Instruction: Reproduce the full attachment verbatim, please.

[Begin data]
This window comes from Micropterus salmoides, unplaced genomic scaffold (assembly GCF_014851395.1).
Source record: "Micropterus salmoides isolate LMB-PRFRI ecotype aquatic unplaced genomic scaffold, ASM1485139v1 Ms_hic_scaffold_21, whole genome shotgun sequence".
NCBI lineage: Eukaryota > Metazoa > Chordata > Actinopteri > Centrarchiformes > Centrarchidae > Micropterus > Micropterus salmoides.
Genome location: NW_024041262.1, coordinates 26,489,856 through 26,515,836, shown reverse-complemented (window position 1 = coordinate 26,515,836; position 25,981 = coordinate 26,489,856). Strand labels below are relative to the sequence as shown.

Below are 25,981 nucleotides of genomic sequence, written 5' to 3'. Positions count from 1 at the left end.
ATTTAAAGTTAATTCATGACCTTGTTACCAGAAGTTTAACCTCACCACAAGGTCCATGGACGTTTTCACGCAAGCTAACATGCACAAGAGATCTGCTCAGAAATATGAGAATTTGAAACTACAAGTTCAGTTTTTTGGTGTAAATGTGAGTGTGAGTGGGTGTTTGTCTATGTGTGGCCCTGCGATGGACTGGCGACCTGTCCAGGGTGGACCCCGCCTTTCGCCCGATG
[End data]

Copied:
This window comes from Micropterus salmoides, unplaced genomic scaffold (assembly GCF_014851395.1).
Source record: "Micropterus salmoides isolate LMB-PRFRI ecotype aquatic unplaced genomic scaffold, ASM1485139v1 Ms_hic_scaffold_21, whole genome shotgun sequence".
NCBI lineage: Eukaryota > Metazoa > Chordata > Actinopteri > Centrarchiformes > Centrarchidae > Micropterus > Micropterus salmoides.
Genome location: NW_024041262.1, coordinates 26,489,856 through 26,515,836, shown reverse-complemented (window position 1 = coordinate 26,515,836; position 25,981 = coordinate 26,489,856). Strand labels below are relative to the sequence as shown.

Below are 25,981 nucleotides of genomic sequence, written 5' to 3'. Positions count from 1 at the left end.
ATTTAAAGTTAATTCATGACCTTGTTACCAGAAGTTTAACCTCACCACAAGGTCCATGGACGTTTTCACGCAAGCTAACATGCACAAGAGATCTGCTCAGAAATATGAGAATTTGAAACTACAAGTTCAGTTTTTTGGTGTAAATGTGAGTGTGAGTGGGTGTTTGTCTATGTGTGGCCCTGCGATGGACTGGCGACCTGTCCAGGGTGGACCCCGCCTTTCGCCCGATG